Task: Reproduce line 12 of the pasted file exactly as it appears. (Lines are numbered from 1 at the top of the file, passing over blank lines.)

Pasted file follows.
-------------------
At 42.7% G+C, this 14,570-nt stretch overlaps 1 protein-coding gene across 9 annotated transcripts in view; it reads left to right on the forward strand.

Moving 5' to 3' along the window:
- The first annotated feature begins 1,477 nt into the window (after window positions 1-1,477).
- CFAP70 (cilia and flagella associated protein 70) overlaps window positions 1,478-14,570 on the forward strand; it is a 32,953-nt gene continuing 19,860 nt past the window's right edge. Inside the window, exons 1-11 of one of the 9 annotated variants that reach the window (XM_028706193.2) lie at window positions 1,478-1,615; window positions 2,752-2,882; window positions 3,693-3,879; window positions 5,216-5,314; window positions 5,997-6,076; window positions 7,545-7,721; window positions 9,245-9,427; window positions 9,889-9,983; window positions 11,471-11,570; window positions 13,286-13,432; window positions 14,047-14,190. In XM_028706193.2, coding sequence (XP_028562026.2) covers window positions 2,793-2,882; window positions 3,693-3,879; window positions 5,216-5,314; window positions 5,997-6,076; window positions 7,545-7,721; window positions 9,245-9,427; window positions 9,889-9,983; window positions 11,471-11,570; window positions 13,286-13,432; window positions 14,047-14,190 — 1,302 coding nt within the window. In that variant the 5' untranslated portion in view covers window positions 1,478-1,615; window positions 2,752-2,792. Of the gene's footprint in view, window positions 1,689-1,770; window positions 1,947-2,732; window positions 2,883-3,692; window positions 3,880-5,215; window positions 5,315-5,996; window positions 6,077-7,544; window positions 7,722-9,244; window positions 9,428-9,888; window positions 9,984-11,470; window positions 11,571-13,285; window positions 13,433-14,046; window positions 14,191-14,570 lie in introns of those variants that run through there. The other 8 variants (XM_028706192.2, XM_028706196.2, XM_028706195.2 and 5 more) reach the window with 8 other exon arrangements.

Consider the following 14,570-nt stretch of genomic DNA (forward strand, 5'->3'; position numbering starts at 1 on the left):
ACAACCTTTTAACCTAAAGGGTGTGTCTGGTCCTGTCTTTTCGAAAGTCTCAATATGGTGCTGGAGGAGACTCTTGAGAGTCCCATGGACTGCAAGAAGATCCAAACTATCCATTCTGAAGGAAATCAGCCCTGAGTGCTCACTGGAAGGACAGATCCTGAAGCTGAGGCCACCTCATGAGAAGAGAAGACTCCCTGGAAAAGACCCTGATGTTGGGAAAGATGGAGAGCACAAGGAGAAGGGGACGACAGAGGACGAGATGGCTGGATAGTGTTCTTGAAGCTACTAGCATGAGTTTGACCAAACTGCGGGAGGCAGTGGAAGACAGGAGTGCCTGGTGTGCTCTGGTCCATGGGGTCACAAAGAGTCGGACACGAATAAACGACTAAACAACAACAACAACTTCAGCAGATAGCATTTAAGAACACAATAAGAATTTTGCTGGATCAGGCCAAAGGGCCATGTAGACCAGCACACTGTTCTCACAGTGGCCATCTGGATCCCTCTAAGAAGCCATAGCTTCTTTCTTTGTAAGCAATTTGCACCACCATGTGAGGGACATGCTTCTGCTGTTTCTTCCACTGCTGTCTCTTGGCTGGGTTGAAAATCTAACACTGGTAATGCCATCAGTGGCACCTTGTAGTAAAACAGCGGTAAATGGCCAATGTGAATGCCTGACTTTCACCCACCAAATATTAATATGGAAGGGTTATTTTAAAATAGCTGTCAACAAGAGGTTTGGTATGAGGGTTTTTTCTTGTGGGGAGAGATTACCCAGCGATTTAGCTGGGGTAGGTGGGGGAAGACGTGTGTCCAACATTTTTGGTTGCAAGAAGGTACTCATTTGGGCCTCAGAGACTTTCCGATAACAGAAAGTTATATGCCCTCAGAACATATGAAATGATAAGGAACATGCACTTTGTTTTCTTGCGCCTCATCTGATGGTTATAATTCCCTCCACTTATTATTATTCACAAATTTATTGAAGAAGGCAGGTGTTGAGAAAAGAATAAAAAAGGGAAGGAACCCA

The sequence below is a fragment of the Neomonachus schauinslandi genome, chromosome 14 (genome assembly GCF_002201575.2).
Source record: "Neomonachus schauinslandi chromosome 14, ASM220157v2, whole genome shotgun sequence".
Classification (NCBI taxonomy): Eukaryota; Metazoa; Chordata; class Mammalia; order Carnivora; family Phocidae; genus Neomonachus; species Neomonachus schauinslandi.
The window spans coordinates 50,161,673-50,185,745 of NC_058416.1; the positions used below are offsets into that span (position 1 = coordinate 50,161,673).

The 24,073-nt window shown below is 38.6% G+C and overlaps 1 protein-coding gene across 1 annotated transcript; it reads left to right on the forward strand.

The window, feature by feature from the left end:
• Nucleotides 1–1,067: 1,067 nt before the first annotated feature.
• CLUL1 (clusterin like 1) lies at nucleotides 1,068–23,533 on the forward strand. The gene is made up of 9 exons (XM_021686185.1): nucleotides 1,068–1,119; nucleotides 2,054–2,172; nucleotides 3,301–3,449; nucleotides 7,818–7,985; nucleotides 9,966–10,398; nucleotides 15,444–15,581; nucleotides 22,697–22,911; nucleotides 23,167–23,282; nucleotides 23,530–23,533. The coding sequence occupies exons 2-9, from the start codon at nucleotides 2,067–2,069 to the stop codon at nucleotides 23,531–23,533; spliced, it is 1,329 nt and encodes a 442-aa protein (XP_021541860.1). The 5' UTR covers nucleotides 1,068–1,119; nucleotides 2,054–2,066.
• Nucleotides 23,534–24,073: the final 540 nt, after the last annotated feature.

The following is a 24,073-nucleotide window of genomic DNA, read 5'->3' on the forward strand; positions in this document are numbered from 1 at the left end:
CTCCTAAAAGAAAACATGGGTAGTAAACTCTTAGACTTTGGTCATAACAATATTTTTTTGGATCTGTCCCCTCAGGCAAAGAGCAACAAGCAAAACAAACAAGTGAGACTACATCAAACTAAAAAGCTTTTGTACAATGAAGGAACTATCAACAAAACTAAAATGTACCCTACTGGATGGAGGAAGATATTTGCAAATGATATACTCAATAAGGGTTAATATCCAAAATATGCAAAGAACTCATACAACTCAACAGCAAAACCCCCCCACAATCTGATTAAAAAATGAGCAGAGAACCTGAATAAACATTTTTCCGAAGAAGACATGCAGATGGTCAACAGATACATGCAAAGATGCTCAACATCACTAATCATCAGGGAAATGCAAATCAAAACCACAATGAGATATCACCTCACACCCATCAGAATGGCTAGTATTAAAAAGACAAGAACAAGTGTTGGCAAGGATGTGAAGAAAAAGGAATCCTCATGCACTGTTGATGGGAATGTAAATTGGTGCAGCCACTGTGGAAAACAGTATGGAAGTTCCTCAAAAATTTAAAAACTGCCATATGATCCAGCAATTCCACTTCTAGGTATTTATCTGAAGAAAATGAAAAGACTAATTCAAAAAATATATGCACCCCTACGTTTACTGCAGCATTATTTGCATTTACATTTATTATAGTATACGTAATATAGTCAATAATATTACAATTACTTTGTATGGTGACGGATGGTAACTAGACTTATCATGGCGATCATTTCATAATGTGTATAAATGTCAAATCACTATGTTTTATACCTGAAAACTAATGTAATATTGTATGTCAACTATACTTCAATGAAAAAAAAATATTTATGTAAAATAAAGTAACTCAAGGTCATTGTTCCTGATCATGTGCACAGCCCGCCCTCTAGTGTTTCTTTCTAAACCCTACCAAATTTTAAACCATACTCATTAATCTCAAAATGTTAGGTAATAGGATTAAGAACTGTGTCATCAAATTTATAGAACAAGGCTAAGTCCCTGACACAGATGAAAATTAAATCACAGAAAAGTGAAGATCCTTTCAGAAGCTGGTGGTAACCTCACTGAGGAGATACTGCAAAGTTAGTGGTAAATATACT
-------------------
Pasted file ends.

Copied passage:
The window, feature by feature from the left end: